Follow Me Quietly

From Wikipedia, the free encyclopedia
Jump to: navigation, search
Follow Me Quietly
FollowmequietlyPoster.jpg
Theatrical release poster
Directed by
Produced by Herman Schlom
Screenplay by Lillie Hayward
Story by
Starring
Music by
  • Leonid Raab
  • Paul Sawtell
Cinematography Robert De Grasse
Edited by Elmo Williams
Distributed by RKO Radio Pictures
Release dates
  • July 7, 1949 (1949-07-07) (Premiere-New York City)[1]
  • July 14, 1949 (1949-07-14) (US)[1]
Running time
60 minutes
Country United States
Language English

Follow Me Quietly is a 1949 semidocumentary film noir directed by Richard Fleischer, with support from Anthony Mann in an uncredited position. The drama features William Lundigan, Dorothy Patrick, Jeff Corey, and others.

Plot[edit]

A mysterious killer, known only as "The Judge," kills anyone he considers worthless. Detective Harry Grant is assigned to track him down. With just a handful of clues, Grant constructs a faceless dummy to help his men conduct their investigation.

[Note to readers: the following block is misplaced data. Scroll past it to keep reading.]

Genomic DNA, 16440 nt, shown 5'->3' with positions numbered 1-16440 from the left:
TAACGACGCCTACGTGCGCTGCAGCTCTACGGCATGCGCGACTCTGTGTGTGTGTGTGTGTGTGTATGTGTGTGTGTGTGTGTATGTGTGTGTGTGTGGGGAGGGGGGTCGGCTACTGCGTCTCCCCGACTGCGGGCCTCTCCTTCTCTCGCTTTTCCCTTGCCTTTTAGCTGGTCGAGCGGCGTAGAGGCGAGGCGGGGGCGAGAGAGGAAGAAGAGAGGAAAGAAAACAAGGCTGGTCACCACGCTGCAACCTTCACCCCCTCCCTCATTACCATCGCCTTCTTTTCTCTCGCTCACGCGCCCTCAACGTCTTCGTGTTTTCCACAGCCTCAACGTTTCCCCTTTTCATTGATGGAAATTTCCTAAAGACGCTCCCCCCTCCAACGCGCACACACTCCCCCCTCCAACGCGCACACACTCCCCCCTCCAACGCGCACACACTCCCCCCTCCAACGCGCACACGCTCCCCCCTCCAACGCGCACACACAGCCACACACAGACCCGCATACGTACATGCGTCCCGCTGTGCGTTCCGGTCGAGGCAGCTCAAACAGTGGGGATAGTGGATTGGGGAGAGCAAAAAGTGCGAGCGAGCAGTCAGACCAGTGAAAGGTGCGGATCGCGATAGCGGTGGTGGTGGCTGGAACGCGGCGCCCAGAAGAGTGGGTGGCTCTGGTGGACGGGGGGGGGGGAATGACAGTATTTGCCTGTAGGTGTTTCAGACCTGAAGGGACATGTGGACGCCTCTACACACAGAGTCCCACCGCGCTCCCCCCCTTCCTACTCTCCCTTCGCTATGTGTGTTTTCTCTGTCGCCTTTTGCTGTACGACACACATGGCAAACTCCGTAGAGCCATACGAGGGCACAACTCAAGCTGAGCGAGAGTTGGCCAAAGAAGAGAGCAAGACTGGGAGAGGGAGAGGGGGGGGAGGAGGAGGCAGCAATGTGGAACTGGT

Police finally break the case after receiving an important clue. Finally, after cornering the killer during a chase on the catwalks of a refinery, the killer is revealed to be a middle-aged man whose cruel disposition and unattractive appearance lead him to become "The Judge."

Cast[edit]

Reception[edit]

The New York Times was dismissive of the film and wrote, "There is no intelligent reason why anyone should heed the proposal of Follow Me Quietly...[f]or this utterly senseless little thriller is patently nothing more than a convenient one-hour time-killer between performances of the eight-act vaudeville bill."[2] Reviewing it on DVD, Gene Triplett of The Oklahoman wrote, "[T]his obscure gem packs a remarkable amount of thrills and dramatic weight into a mere 59 minutes".[3] Paul Mavis of DVD Talk rated it 4.5/5 stars and called it a "strange, unsettling film noir mystery, with a disturbing subtext".[4]

References[edit]

  1. ^ a b "Follow Me Quietly: Detail View". American Film Institute. Retrieved May 13, 2014. 
  2. ^ The New York Times. Film review, July 8, 1949. Last accessed: February 7, 2008.
  3. ^ Triplett, Gene (August 19, 2011). "DVD review: 'Follow Me Quietly'". The Oklahoman. Retrieved February 20, 2015. 
  4. ^ Mavis, Paul (August 15, 2011). "Follow Me Quietly (Warner Archive)". DVD Talk. Retrieved February 20, 2015. 

External links[edit]